The old tenements at Nos. 25, 27, 29 and 31 Cochrane Street and Nos. 2, 4 and 6 Gutzlaff Street were in poor and dilapidated conditions in the 1960s and early 1970s. The brick piers supporting the rear walls were bulged and the brickwork of some party walls was fractured. In addition, much of the structural timbers were in decayed condition. But they still provided tenement homes for people and within the space subdivision into cubicles for subletting were common, until they were declared by the Building Authority to be in a dangerous condition, and have since been demolished and mostly redeveloped. When the Central-Mid Levels Escalator was built in the 1990s, the front parts of the house lots at Cochrane Street were earmarked to make way for this novelty.Now, this part of Cochrane Street is much wider, the ground underneath the Escalator was laid, by taking the space that has been the parcels of the ground of the old tenement houses.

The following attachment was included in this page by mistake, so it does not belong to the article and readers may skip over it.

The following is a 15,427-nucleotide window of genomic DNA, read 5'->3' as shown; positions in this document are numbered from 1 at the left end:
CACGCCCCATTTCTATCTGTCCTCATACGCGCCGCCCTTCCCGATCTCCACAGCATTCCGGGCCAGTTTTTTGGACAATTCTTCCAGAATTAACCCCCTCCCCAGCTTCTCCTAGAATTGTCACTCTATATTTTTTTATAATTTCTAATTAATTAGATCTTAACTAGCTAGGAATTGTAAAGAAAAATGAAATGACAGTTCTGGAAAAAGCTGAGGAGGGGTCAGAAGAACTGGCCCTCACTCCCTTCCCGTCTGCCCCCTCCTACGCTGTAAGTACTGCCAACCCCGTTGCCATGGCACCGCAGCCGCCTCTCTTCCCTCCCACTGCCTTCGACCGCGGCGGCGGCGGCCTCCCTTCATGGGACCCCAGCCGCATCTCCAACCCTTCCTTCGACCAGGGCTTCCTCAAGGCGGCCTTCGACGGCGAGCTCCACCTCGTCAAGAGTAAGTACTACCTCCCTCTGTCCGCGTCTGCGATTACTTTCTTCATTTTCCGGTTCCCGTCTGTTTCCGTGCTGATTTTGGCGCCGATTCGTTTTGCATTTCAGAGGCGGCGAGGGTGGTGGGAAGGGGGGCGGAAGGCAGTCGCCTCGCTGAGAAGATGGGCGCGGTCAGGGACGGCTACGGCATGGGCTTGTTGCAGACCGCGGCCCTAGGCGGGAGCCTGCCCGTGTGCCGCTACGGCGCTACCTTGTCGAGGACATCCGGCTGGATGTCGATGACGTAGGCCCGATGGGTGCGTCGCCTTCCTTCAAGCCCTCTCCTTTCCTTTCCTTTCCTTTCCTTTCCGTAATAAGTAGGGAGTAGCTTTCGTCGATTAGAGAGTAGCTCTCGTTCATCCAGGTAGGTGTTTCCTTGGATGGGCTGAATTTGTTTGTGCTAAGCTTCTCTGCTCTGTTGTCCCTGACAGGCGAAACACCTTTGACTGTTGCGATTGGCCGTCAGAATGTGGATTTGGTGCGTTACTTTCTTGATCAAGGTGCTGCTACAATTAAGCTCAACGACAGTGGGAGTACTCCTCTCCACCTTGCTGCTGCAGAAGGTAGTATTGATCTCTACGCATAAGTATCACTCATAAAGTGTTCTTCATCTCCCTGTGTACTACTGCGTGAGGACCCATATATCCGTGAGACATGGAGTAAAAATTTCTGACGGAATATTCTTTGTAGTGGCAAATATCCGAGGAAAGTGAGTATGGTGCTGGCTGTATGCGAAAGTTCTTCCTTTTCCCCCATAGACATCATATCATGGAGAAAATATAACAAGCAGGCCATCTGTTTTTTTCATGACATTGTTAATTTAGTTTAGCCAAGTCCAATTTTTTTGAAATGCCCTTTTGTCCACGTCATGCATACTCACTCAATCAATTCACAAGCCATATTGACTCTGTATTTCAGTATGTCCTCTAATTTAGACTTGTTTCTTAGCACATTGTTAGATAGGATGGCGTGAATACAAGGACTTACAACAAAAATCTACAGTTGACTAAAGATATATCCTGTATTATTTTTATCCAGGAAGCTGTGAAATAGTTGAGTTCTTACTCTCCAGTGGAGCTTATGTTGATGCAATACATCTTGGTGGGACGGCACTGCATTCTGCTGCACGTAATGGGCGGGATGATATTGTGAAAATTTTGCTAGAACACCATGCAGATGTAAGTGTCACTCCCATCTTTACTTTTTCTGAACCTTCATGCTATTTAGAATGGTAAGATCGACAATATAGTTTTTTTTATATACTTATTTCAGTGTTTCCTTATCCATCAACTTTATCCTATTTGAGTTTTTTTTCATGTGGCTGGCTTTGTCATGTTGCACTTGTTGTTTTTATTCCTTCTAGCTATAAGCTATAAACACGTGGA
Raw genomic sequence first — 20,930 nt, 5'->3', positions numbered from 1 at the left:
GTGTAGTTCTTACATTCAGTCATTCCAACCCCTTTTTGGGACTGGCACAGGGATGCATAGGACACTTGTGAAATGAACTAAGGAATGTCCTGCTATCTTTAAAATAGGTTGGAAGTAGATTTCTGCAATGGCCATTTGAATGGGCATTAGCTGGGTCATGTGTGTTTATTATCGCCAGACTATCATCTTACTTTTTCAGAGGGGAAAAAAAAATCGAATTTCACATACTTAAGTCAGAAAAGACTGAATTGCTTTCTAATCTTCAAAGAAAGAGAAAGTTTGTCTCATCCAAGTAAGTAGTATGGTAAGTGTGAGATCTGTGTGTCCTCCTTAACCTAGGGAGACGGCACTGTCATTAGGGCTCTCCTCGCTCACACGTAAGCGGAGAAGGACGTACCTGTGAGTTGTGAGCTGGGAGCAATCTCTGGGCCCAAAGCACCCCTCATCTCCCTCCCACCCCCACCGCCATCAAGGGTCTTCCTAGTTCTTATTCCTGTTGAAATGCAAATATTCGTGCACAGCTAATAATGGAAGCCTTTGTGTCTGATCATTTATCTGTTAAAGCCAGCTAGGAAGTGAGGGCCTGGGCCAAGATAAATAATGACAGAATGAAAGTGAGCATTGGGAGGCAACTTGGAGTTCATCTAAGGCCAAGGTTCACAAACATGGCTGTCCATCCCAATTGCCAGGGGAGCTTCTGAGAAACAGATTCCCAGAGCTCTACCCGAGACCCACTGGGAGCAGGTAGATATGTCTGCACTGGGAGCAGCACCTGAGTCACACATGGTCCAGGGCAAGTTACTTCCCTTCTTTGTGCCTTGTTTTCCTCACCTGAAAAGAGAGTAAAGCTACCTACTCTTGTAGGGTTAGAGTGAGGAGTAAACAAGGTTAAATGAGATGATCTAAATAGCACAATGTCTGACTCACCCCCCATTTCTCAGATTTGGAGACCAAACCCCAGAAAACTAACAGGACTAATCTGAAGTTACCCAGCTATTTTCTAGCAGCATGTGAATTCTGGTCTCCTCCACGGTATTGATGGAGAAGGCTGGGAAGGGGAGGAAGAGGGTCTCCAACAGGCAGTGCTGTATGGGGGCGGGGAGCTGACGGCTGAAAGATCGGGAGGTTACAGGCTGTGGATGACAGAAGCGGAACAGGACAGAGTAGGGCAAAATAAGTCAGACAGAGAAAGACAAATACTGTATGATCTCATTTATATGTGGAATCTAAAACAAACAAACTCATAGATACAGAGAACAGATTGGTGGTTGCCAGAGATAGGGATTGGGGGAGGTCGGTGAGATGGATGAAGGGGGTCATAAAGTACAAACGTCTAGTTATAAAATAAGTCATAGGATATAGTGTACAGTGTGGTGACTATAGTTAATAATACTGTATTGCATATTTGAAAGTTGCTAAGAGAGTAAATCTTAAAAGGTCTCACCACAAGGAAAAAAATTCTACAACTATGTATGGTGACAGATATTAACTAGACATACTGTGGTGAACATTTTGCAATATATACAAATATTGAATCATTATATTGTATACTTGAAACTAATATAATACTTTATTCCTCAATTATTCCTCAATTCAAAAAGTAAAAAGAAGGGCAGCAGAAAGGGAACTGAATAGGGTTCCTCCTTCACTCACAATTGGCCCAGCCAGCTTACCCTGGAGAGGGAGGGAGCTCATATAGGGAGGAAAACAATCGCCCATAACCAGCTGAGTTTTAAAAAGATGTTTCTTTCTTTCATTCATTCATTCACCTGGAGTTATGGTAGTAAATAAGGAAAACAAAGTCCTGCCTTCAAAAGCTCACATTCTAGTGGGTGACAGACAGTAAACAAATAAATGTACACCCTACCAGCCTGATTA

The old house remains on the site include sections of walls built of bricks (often with granite foundations) which were common back walls of two rows of connected tenement houses at Cochrane Street and Gutzlaff Street, and the back-to-side walls of the old houses at Nos. 21 and 23 Cochrane Street and Nos. 1 and 2 Yim Fong Lane. On research and site inspection it is confirmed that they are the remains of tenement houses which can be traced back to pre-1903 as the Public Health and Buildings Ordinance (No. 1 of 1903) was introduced in 1903 providing remedial measures to avoid the outbreak of plague and other diseases that had flourished in the nineteenth century and requiring, among other things, every new domestic building erected on land that was leased before 1903 to be provided with “open space” equivalent to no less than one-third of the roofed-over area of the building. It also required the provision of a “scavenging lane” of at least 6 feet wide (about 1.8 m) at the rear. With these rules, the style of tenement houses changed considerably for the better, and buildings with improved access and ventilation began to replace the previous cluttered tenements. This means that the rows of tenements facing parallel streets could no longer be built back to back, and the new service back lane helped improve sanitary conditions by having the space to allow in lighting and ventilation, and for waste disposal.